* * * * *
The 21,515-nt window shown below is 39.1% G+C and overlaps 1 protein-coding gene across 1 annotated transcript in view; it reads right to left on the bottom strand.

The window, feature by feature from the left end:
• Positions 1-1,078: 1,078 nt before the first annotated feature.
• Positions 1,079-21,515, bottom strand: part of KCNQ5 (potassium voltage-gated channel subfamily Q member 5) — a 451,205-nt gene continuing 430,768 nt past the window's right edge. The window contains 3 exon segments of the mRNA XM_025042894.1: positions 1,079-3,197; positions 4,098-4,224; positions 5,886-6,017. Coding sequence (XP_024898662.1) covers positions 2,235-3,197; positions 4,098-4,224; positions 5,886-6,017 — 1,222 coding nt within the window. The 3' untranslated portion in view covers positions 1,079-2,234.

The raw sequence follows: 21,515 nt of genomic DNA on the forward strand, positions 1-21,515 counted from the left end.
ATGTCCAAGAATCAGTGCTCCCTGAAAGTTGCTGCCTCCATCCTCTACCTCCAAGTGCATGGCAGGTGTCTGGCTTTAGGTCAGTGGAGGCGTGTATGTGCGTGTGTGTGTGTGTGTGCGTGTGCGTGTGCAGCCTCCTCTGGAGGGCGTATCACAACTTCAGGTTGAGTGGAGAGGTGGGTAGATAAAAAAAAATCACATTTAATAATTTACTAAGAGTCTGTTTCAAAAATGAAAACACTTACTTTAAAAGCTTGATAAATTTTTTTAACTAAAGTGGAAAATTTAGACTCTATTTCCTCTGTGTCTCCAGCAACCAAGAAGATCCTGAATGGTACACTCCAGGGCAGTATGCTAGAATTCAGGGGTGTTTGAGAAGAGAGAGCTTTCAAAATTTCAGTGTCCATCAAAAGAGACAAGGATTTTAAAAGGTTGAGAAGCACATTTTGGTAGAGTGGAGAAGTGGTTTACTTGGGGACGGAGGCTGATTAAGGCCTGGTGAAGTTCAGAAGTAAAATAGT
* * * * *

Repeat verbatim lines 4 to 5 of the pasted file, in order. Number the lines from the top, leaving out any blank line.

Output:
• Positions 1,079-21,515, bottom strand: part of KCNQ5 (potassium voltage-gated channel subfamily Q member 5) — a 451,205-nt gene continuing 430,768 nt past the window's right edge. The window contains 3 exon segments of the mRNA XM_025042894.1: positions 1,079-3,197; positions 4,098-4,224; positions 5,886-6,017. Coding sequence (XP_024898662.1) covers positions 2,235-3,197; positions 4,098-4,224; positions 5,886-6,017 — 1,222 coding nt within the window. The 3' untranslated portion in view covers positions 1,079-2,234.

The raw sequence follows: 21,515 nt of genomic DNA on the forward strand, positions 1-21,515 counted from the left end.